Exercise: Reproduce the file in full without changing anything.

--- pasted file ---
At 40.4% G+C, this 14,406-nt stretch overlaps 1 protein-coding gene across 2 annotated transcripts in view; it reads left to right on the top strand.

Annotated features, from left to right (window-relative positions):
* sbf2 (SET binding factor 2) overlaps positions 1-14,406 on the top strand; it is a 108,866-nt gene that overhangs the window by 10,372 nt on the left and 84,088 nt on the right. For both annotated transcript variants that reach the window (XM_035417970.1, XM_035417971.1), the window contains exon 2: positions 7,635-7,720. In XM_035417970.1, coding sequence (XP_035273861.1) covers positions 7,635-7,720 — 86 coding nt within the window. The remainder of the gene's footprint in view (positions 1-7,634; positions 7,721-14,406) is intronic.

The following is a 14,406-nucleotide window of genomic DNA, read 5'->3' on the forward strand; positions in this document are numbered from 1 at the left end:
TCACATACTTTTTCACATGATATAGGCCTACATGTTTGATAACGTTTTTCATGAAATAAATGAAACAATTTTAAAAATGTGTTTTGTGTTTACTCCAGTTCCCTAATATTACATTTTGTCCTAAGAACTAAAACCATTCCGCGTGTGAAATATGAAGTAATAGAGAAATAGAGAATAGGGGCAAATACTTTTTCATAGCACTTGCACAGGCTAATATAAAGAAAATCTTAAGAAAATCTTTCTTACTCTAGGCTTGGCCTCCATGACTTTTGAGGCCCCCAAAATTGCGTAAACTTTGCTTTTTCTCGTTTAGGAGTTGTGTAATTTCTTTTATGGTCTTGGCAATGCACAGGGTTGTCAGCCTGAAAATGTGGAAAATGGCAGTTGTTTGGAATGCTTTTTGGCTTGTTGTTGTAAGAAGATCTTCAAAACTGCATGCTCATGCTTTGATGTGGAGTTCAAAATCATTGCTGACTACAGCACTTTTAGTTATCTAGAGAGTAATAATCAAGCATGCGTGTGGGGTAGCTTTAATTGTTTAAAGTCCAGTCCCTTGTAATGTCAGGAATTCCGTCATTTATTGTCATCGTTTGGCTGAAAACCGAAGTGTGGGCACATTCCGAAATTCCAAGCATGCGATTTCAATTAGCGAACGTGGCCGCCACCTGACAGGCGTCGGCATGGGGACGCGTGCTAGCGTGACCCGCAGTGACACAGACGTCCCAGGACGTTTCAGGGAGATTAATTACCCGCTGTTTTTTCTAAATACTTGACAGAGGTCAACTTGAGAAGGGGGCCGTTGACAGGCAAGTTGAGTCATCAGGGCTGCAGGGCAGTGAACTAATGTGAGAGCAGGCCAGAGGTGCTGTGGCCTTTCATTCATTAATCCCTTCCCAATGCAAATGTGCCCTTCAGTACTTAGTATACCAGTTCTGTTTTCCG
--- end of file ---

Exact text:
At 40.4% G+C, this 14,406-nt stretch overlaps 1 protein-coding gene across 2 annotated transcripts in view; it reads left to right on the top strand.

Annotated features, from left to right (window-relative positions):
* sbf2 (SET binding factor 2) overlaps positions 1-14,406 on the top strand; it is a 108,866-nt gene that overhangs the window by 10,372 nt on the left and 84,088 nt on the right. For both annotated transcript variants that reach the window (XM_035417970.1, XM_035417971.1), the window contains exon 2: positions 7,635-7,720. In XM_035417970.1, coding sequence (XP_035273861.1) covers positions 7,635-7,720 — 86 coding nt within the window. The remainder of the gene's footprint in view (positions 1-7,634; positions 7,721-14,406) is intronic.

The following is a 14,406-nucleotide window of genomic DNA, read 5'->3' on the forward strand; positions in this document are numbered from 1 at the left end:
TCACATACTTTTTCACATGATATAGGCCTACATGTTTGATAACGTTTTTCATGAAATAAATGAAACAATTTTAAAAATGTGTTTTGTGTTTACTCCAGTTCCCTAATATTACATTTTGTCCTAAGAACTAAAACCATTCCGCGTGTGAAATATGAAGTAATAGAGAAATAGAGAATAGGGGCAAATACTTTTTCATAGCACTTGCACAGGCTAATATAAAGAAAATCTTAAGAAAATCTTTCTTACTCTAGGCTTGGCCTCCATGACTTTTGAGGCCCCCAAAATTGCGTAAACTTTGCTTTTTCTCGTTTAGGAGTTGTGTAATTTCTTTTATGGTCTTGGCAATGCACAGGGTTGTCAGCCTGAAAATGTGGAAAATGGCAGTTGTTTGGAATGCTTTTTGGCTTGTTGTTGTAAGAAGATCTTCAAAACTGCATGCTCATGCTTTGATGTGGAGTTCAAAATCATTGCTGACTACAGCACTTTTAGTTATCTAGAGAGTAATAATCAAGCATGCGTGTGGGGTAGCTTTAATTGTTTAAAGTCCAGTCCCTTGTAATGTCAGGAATTCCGTCATTTATTGTCATCGTTTGGCTGAAAACCGAAGTGTGGGCACATTCCGAAATTCCAAGCATGCGATTTCAATTAGCGAACGTGGCCGCCACCTGACAGGCGTCGGCATGGGGACGCGTGCTAGCGTGACCCGCAGTGACACAGACGTCCCAGGACGTTTCAGGGAGATTAATTACCCGCTGTTTTTTCTAAATACTTGACAGAGGTCAACTTGAGAAGGGGGCCGTTGACAGGCAAGTTGAGTCATCAGGGCTGCAGGGCAGTGAACTAATGTGAGAGCAGGCCAGAGGTGCTGTGGCCTTTCATTCATTAATCCCTTCCCAATGCAAATGTGCCCTTCAGTACTTAGTATACCAGTTCTGTTTTCCG